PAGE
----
Watching someone talking and gesturing in a telephone booth exemplified what John-Paul Sartre meant by "the absurd."
What would poor Sartre say if he were alive today surrounded by people gabbing on their cell phones? Perhaps he'd mutter the famous line from his play, "No Exit," L'enfer c'est les autres, "Hell is other people."
But the cell phone phenomenon is worse than Sartre's absurd. We're condemned to listen in restaurants, theatres, on the street to all those inane, one-sided conversations: "Just checking in Not much, how about you?" At least you didn't have to hear what the fellow in the telephone booth was saying.
Is there any sight more forlorn than that of someone listening and speaking into that little box, or playing a video game or walking about with earphones clamped on? I nearly weep when I see someone with a paging device clamped to his belt another human being on a leash.
What is this mania for "keeping in touch?" It used to be that people talked about getting away from it all. A cabin without a phone or television was something you dreamed about. Being out of touch was therapeutic, liberating. It gave you a chance to recharge your spiritual batteries and recover a sane perspective on life.
These days people take their cell phones and lap tops on vacation, into the duck blind, onto the bass boat. They check their e-mail and voice mail hourly and become panicky if no one's trying to track them down in the woods or on the beach.
The idea of pulling out a cell phone in an idle moment is as alien to me as the idea of catching a fish and then releasing it. I abhor the sound of a telephone ringing. It either means you owe someone money or someone wants to sell you something.
Talking exhausts me anyway. I'm an assassin of conversations. Even if I have something important to say, a stroke of wit or a slice of gossip, when I open my mouth it casts a pall over the chatter. People begin grimacing and looking around for routes of escape. Why would I want to call up a friend or a loved one and ruin his day?
Most people today seem to dread a moment of silence. They think of the mind as an appliance, a passive receptor that's not working if it's not plugged in. "Going on line" is like drawing breath for some. Interruption of the flow of multimedia sounds and images is as threatening as failure of a life support system. The voice upstairs that's you talking is working overtime, sending urgent messages, pouring out ideas, warnings, insights, images, bits of poetry. It's shaping character and destiny and no one's listening.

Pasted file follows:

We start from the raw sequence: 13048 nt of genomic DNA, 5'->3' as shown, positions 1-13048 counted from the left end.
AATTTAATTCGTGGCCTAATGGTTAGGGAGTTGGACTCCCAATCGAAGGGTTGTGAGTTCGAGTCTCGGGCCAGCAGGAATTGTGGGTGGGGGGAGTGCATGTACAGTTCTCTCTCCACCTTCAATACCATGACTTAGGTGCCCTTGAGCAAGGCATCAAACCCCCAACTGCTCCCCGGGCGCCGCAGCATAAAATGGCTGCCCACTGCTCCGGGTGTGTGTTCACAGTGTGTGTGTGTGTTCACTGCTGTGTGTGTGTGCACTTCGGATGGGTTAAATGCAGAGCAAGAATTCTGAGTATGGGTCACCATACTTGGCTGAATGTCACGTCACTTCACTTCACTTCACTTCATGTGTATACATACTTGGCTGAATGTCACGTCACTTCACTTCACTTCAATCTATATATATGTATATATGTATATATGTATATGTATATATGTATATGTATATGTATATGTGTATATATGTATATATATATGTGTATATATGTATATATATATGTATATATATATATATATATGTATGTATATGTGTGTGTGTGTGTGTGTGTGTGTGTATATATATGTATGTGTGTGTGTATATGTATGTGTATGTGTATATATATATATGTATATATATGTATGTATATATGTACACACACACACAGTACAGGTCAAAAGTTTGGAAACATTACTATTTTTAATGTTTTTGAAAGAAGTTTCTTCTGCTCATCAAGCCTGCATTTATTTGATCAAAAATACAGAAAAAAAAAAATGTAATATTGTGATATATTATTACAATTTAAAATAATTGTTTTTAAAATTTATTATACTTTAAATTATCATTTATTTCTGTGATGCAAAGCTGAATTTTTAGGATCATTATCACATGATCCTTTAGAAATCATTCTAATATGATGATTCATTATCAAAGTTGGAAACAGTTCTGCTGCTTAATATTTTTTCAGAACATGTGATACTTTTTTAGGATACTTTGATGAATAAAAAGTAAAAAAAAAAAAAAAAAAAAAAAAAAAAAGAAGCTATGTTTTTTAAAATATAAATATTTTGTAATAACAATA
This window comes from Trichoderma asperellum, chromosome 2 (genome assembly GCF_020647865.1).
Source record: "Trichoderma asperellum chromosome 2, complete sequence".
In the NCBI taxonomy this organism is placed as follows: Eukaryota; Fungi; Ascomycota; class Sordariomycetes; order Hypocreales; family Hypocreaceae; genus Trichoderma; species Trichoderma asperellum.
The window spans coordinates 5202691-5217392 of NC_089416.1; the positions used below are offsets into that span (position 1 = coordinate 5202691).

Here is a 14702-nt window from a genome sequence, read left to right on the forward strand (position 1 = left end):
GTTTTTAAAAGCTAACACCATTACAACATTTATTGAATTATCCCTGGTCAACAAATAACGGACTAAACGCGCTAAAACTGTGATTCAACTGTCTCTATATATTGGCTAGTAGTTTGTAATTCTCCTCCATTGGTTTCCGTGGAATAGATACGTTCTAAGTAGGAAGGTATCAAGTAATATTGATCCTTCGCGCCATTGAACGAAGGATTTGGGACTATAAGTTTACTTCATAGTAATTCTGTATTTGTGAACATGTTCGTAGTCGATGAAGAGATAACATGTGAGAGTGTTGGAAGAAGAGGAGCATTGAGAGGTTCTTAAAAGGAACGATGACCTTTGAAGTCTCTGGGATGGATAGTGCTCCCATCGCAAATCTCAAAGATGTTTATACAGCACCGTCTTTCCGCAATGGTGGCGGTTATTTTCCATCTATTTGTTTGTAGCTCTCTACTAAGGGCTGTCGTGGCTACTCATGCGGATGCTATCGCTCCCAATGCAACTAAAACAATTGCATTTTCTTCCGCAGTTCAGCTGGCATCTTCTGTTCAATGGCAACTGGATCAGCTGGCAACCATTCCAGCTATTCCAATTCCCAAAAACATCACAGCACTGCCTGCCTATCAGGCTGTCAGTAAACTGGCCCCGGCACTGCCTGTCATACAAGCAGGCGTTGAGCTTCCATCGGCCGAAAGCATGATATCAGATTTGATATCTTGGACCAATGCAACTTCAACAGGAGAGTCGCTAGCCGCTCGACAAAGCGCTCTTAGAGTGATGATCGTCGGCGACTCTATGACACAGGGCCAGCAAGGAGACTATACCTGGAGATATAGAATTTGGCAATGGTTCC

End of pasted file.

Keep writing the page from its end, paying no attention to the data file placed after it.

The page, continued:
Try to imagine Ishmael in the crow's nest of the Pequod with a cell phone to his ear. It can't be done. The Catskill eagle would never have gotten off the ground.
According to a recent article in Science News, people will soon be wearing computers as articles of clothing. The computers will always be on and "participating unobtrusively, even automatically, in nearly every facet of one's life.
Conventional conversation, for one thing, will become obsolete. An "agent" in the computer will be listening in, feeding you bits of information relevant to any subject you're talking about, even providing you with appropriate quips. In a courtship situation, the computer will guide both parties away from faux pas and will provide opening lines and banter. No one will ever be "at a loss for words."
It won't be necessary to have a personality good news for some of us. We'll all become "a curious amalgam of human and machine." Champions of the technology speak of an "enhanced self." The image that comes to mind is of Gulliver tied to the ground by a thousand fiber optic strings.
Whatever happened to the vigil musing the obscure, the quest to wrest some meaning out of life? It's been replaced by sitcom wisecracks, canned laughter and banal phone messages. How impoverished we're going to feel when we reach the next world with nothing in our memory vaults but bytes of info, scenes from Seinfield and reminders to call the office.
George Gurley is a Lawrence resident and a regular columnist for the Journal-World.